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Sleep Apnea Increases Amyloid Load In Brain, A Hallmark of Alzheimer’s Disease

MedicalResearch.com Interview with:

Ricardo S Osorio MD Center for Brain Health Department of Psychiatry Center of Excellence on Brain Aging NYU Langone Medical Center New York, NY 10016, USA

Dr. Osorio

Ricardo S Osorio MD
Center for Brain Health
Department of Psychiatry
Center of Excellence on Brain Aging
NYU Langone Medical Center
New York, NY 10016, USA 

MedicalResearch.com: What is the background for this study? What are the main findings?

Response: This was a study that was performed in a group of healthy normal elderly from the community that volunteered for studies on memory and aging.

The main findings were that sleep apnea was very common, in almost all cases undiagnosed, and that it was associated with a longitudinal increase in amyloid burden which is considered one of the hallmark lesions of Alzheimer’s disease

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Nivolumab Is A Major Advance For Excised Melanoma At Risk of Relapse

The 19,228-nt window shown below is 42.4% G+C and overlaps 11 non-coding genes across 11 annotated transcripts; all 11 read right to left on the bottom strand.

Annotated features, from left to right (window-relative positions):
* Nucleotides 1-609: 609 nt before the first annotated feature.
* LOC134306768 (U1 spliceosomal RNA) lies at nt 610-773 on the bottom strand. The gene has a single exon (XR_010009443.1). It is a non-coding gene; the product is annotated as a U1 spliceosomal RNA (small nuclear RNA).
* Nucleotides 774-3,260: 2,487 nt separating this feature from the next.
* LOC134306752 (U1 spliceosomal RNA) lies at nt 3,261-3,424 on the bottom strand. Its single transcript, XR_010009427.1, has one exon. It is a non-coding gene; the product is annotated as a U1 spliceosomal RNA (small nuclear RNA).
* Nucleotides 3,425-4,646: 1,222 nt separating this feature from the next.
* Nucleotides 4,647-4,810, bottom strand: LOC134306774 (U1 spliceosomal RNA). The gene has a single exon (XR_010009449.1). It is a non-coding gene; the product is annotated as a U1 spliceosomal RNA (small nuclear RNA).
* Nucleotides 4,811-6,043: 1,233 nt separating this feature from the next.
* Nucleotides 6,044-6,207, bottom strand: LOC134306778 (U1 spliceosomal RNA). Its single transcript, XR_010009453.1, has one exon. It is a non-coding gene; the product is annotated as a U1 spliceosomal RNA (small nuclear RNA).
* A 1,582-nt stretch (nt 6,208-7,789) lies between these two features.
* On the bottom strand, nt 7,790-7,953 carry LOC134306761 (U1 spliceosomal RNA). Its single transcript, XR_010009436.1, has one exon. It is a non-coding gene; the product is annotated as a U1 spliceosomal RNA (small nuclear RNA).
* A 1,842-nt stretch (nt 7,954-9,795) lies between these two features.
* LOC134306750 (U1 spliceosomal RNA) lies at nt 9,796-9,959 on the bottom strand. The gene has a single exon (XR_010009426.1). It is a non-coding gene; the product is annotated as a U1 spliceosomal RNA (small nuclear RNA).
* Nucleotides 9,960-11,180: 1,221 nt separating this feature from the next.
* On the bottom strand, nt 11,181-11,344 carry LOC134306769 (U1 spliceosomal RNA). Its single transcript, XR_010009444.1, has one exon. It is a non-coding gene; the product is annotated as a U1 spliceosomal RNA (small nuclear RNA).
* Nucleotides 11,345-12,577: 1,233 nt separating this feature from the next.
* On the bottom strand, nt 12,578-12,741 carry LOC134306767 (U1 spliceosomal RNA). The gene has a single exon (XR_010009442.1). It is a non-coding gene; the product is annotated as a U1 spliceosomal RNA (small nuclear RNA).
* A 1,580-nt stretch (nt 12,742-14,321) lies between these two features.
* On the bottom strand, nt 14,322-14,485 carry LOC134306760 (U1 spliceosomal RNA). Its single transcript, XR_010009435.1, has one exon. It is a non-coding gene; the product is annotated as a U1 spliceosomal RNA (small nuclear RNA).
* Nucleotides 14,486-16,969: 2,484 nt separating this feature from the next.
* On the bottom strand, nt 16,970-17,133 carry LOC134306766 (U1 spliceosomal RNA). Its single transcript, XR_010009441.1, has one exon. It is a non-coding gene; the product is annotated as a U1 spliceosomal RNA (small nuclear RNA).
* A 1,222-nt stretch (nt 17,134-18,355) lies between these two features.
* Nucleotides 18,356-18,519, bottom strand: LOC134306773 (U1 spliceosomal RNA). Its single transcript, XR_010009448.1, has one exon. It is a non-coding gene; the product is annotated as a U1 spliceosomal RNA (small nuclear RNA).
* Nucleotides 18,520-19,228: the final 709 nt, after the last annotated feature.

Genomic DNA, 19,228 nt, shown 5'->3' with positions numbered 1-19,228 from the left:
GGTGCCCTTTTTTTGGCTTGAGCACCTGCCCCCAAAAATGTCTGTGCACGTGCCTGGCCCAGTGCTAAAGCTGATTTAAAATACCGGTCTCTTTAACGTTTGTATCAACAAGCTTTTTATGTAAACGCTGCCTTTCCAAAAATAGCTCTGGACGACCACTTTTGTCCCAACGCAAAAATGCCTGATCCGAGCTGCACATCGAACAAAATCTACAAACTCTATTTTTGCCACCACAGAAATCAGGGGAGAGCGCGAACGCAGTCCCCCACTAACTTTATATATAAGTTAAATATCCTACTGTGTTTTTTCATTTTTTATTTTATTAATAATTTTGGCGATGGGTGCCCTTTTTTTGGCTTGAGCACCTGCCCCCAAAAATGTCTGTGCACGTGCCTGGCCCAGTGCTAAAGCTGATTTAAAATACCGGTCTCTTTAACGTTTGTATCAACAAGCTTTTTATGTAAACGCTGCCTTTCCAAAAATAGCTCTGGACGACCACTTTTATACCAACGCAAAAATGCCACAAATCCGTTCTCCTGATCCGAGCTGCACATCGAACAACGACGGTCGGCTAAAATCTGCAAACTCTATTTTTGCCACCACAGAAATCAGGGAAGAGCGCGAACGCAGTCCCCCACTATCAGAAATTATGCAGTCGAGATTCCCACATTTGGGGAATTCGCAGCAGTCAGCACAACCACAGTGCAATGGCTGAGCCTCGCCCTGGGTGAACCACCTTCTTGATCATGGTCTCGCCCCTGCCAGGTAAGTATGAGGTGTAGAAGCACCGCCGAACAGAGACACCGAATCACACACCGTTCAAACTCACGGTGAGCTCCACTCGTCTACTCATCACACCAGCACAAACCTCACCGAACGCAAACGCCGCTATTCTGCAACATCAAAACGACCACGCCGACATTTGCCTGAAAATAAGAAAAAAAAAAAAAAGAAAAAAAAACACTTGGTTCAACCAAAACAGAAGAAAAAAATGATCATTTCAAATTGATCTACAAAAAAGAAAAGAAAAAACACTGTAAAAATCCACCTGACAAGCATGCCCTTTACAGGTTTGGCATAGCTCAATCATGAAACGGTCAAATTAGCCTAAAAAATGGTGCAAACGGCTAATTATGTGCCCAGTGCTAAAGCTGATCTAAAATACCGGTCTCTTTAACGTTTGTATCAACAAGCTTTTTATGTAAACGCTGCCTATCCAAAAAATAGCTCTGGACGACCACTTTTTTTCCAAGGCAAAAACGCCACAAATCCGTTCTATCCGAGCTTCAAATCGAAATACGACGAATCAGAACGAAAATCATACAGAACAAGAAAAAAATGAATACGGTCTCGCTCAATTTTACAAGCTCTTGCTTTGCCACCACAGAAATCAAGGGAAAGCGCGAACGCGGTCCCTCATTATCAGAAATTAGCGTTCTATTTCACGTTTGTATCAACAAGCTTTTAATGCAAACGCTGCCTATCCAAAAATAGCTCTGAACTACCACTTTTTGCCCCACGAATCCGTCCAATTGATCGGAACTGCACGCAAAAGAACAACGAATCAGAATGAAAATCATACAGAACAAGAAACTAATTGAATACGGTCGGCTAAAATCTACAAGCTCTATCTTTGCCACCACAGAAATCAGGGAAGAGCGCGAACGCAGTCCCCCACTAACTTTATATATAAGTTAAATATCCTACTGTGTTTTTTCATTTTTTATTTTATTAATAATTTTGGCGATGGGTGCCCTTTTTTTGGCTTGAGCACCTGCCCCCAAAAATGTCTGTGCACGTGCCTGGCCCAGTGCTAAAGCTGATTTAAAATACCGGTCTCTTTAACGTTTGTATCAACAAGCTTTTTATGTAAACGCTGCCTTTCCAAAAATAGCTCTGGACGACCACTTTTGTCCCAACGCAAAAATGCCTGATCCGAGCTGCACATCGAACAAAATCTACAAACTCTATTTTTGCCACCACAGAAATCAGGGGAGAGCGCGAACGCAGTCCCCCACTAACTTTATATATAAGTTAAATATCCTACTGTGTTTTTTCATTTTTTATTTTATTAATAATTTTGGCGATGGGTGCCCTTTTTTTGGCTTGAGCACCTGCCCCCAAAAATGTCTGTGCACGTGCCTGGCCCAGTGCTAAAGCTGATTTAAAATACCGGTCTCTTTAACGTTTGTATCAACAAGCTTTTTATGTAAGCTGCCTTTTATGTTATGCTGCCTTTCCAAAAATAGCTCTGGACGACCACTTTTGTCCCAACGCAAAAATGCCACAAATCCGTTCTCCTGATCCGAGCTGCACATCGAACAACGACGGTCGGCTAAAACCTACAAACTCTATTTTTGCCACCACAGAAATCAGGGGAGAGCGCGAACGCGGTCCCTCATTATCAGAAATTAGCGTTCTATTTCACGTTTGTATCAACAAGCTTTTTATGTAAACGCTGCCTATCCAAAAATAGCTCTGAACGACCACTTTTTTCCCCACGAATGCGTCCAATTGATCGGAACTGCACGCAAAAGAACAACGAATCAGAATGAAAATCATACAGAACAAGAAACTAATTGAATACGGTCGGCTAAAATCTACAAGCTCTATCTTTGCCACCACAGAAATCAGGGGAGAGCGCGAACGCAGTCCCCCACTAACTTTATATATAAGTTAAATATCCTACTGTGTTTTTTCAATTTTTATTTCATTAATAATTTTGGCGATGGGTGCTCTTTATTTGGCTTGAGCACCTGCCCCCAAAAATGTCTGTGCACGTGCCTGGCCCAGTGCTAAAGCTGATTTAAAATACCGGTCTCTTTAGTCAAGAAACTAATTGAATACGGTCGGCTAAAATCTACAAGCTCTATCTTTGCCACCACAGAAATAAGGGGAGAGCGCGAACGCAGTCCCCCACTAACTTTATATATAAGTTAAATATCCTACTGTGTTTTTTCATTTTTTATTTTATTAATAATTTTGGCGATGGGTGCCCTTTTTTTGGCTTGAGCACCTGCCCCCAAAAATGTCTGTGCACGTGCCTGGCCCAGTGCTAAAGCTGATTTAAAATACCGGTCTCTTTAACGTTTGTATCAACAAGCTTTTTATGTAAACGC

MedicalResearch.com Interview with:

Jeffrey Weber, M.D., Ph.D Laura and Isaac Perlmutter Cancer Center New York University Langone Medical Center New York, NY 10016

Dr. Weber

Jeffrey Weber, M.D., Ph.D
Laura and Isaac Perlmutter Cancer Center
New York University Langone Medical Center
New York, NY 10016 

MedicalResearch.com: What is the background for this study? What are the main findings?

Response: There is a major unmet need for well tolerated and effective adjuvant therapy for high risk melanoma, that is, melanoma that has been removed but the patients have a 50%+ risk of relapse over 5 years, and a 50%+ risk of death over 10 years from melanoma. Since nivolumab is an active and well tolerated drug in metastatic disease, it seemed reasonable to test it after surgery to prevent recurrence. Since ipilimumab is approved for resected stage III melanoma in the US as adjuvant therapy, that was the control arm for comparison, and that is an active control, which prolongs relapse free and overall survival comared to placebo.